In mathematics, a set is called finite if there exists no bijection between the set and any of its proper subsets. Equivalently, a set is finite if its cardinality, i.e. the number of its elements, is a natural number. For instance, the set of integers between -15 and 3 is finite, since it has 17 elements. The set of all prime numbers is not finite. Sets that are not finite are called infinite.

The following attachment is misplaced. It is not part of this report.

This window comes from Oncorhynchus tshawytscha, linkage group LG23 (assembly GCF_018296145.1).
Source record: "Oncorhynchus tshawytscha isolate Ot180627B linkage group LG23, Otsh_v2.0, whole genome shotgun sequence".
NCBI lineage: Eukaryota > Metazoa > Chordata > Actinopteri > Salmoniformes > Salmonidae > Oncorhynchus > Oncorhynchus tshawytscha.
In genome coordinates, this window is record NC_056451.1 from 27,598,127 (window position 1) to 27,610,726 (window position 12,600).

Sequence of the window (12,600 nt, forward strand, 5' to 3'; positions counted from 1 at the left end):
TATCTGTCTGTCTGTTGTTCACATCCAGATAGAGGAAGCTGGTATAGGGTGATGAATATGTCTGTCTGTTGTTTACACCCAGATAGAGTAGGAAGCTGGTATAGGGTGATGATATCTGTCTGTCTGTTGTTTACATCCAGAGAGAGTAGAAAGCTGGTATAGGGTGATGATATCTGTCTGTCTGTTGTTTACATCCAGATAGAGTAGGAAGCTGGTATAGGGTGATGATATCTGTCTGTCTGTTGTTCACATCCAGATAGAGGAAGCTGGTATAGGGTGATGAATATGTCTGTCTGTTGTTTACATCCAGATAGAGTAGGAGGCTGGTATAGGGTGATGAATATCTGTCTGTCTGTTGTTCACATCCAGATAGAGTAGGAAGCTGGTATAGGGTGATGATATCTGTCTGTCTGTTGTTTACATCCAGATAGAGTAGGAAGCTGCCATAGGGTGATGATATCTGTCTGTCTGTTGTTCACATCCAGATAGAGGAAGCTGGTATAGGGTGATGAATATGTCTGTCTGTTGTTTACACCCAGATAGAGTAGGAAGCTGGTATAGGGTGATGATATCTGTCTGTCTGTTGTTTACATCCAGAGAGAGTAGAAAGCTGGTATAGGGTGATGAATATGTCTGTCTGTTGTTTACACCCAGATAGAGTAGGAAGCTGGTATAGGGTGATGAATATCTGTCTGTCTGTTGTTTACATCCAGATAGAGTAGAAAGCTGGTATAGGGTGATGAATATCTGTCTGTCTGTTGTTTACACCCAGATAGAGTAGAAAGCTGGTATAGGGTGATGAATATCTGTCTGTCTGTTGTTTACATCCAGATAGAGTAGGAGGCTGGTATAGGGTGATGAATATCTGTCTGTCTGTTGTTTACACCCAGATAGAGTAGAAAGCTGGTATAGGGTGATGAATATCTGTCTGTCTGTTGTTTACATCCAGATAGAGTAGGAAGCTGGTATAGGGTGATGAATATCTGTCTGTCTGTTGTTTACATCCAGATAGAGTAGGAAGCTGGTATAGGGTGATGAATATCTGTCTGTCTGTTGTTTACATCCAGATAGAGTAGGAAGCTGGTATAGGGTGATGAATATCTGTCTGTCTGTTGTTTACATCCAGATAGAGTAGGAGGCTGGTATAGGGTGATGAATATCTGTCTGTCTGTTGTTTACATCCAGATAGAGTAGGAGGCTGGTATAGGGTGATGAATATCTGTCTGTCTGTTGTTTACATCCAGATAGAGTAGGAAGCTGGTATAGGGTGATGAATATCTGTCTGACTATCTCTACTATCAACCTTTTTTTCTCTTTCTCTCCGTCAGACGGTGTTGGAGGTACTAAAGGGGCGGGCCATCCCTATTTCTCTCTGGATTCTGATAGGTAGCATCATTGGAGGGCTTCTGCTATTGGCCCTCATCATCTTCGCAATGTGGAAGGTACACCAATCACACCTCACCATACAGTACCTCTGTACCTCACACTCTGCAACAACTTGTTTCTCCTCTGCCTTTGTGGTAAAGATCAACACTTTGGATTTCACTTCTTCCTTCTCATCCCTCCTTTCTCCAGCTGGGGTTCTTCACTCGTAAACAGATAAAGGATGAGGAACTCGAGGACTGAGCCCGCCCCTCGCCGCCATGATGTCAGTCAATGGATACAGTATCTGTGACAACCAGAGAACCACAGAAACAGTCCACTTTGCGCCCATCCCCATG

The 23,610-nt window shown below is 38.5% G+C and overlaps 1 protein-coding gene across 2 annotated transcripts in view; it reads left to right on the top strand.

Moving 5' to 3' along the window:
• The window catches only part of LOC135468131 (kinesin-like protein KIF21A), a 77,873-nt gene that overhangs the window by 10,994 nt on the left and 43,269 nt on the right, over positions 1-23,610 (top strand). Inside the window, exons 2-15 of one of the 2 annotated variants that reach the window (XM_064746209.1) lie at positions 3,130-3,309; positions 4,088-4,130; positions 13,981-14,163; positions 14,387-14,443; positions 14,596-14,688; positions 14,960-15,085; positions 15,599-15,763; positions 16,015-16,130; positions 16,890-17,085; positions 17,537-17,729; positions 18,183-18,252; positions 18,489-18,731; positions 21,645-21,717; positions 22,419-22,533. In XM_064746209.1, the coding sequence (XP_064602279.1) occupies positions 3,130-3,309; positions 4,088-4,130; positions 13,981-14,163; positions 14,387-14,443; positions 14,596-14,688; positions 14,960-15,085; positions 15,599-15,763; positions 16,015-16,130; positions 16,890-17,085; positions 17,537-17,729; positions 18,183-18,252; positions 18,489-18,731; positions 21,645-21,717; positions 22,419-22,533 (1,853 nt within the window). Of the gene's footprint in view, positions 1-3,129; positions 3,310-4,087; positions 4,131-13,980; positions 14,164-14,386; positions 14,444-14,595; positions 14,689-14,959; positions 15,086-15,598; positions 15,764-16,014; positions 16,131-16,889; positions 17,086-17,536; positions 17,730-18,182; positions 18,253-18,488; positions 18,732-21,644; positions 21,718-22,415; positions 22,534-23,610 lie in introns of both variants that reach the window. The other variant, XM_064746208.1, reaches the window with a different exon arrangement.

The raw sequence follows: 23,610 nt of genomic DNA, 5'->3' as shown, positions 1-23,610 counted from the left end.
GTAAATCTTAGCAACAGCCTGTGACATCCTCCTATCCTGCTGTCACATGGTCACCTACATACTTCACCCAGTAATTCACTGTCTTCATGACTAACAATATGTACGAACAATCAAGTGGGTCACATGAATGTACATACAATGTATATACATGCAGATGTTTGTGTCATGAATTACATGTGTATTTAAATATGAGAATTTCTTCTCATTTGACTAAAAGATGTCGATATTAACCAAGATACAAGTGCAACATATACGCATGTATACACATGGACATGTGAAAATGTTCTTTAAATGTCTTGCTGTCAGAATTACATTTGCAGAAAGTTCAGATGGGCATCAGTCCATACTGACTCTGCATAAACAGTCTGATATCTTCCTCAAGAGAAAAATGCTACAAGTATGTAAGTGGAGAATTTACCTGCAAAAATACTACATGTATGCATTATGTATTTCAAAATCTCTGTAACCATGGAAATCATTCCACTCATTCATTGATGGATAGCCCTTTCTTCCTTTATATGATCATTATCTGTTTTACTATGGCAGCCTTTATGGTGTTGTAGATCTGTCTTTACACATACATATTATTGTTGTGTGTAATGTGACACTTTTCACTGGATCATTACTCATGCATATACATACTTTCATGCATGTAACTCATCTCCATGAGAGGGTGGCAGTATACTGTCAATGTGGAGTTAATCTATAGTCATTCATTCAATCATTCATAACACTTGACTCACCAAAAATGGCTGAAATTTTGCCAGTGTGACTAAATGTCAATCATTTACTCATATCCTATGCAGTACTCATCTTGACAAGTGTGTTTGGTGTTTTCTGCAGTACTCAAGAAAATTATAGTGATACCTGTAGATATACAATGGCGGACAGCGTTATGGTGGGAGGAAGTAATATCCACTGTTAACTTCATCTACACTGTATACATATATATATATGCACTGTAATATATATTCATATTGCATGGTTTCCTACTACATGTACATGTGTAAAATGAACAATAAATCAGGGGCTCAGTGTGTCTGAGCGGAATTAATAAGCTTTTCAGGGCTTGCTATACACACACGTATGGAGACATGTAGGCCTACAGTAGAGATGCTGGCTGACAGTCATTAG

In physics, the term finite is in addition used in the meaning of "non-zero", for instance in a sentence like "if the distance of the two objects is finite...".

See also: infinity, countable set